Ecuador’s National Assembly on Tuesday began an impeachment hearing against President Guillermo Lasso, who could be removed from his post, though the process increases the likelihood he will dissolve the legislature to avoid a final vote.
Ninety-two votes from the 137-member assembly are needed to remove Lasso, who opposition politicians say disregarded warnings of embezzlement related to a contract at state-owned oil transportation company Flopec.
Lasso denies the accusation, saying his administration made changes to the contract signed years before he took office. in order to benefit the state, on advice from Ecuador’s comptroller.
“They’ve created a fictitious situation that doesn’t solve the problems of the country or anyone else,” Lasso said while making his defense, referring to his opponents.
“The same rancor they profess against me is the greatest proof of my innocence,” he added.
The opposition, including members of the party of ex-President Rafael Correa – himself accused of corruption – has been invigorated following the re-election of Virgilio Saquicela as president of the National Assembly on Sunday.
To avoid impeachment, Lasso could call for the so-called “two-way death,” a constitutional quirk that allows Ecuadorean presidents to call early elections for both their office and the National Assembly under certain circumstances, such as when the legislature blocks the functioning of government.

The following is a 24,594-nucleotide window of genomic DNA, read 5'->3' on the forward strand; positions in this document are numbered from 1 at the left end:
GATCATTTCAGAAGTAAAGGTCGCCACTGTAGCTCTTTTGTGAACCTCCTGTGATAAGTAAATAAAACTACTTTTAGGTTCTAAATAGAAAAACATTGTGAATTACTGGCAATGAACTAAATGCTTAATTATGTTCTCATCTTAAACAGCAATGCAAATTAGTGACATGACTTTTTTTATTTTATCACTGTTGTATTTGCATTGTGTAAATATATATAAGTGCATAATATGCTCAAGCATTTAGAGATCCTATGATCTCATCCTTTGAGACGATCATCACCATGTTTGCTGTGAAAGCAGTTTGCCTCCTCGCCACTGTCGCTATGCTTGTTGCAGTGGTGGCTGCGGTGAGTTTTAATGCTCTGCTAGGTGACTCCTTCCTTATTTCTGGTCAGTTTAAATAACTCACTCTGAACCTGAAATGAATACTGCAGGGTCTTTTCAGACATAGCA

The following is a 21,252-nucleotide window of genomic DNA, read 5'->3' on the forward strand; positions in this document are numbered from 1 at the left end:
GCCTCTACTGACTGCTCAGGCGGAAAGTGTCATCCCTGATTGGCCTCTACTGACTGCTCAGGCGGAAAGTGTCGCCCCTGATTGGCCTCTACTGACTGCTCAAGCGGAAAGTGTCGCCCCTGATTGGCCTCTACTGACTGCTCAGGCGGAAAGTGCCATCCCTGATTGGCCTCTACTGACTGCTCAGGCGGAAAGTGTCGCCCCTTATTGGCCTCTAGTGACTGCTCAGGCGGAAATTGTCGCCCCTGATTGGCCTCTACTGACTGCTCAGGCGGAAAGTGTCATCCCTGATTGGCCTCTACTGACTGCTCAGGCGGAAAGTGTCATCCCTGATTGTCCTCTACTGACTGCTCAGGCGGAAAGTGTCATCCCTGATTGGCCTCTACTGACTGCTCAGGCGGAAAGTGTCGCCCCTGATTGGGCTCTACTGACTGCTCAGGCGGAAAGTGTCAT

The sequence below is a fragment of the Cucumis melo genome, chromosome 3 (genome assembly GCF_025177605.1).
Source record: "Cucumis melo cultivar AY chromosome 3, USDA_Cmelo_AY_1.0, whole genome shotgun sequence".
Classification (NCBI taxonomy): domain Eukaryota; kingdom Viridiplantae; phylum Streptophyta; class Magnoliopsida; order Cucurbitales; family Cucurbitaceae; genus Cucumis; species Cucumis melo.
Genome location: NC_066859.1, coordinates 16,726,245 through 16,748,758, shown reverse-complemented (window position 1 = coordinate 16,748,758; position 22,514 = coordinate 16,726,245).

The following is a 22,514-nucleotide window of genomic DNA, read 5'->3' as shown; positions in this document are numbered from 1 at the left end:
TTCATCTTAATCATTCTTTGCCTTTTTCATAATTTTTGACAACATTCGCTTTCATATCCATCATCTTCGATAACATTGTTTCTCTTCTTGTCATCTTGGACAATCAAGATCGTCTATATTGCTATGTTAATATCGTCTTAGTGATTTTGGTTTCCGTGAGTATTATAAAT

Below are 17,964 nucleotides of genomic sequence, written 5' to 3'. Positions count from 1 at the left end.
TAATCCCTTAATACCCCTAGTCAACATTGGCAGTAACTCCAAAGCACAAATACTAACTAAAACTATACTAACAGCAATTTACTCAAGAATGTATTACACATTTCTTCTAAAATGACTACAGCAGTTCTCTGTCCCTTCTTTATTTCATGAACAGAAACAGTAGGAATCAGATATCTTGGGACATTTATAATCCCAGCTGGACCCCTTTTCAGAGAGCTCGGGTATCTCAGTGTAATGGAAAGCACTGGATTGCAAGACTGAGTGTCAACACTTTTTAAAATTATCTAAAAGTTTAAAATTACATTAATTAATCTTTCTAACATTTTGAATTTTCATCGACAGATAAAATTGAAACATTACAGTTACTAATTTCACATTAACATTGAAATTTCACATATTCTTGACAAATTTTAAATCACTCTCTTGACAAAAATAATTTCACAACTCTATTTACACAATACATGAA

“That option has always been under consideration and it’s available, and the decision is up to the president,” Juan Pablo Ortiz, legal secretary of the presidency, told a local digital media outlet on Monday.
If Lasso is removed from office he will be replaced by Vice President Alfredo Borrero.
If Lasso instead opts to dissolve the assembly, he will govern with laws issued via decree until new elections are called, according to Ecuador’s constitution.
Hundreds of Lasso’s supporters took to the streets surrounding the assembly.
CONAIE, Ecuador’s largest indigenous organization, backed the measure to remove Lasso in a statement, saying that “with Guillermo Lasso Ecuador doesn’t have a future, only fear and uncertainty.”
Ecuador’s electoral court must decide on a date for new elections within seven days of the assembly’s dissolution.
The assembly voted to continue with the impeachment process last Tuesday with 88 votes in favor out of 116 legislators present.
Some lawmakers have said any dissolution would be unconstitutional and would refuse to comply. The government and its allies have questioned the legality of the impeachment process.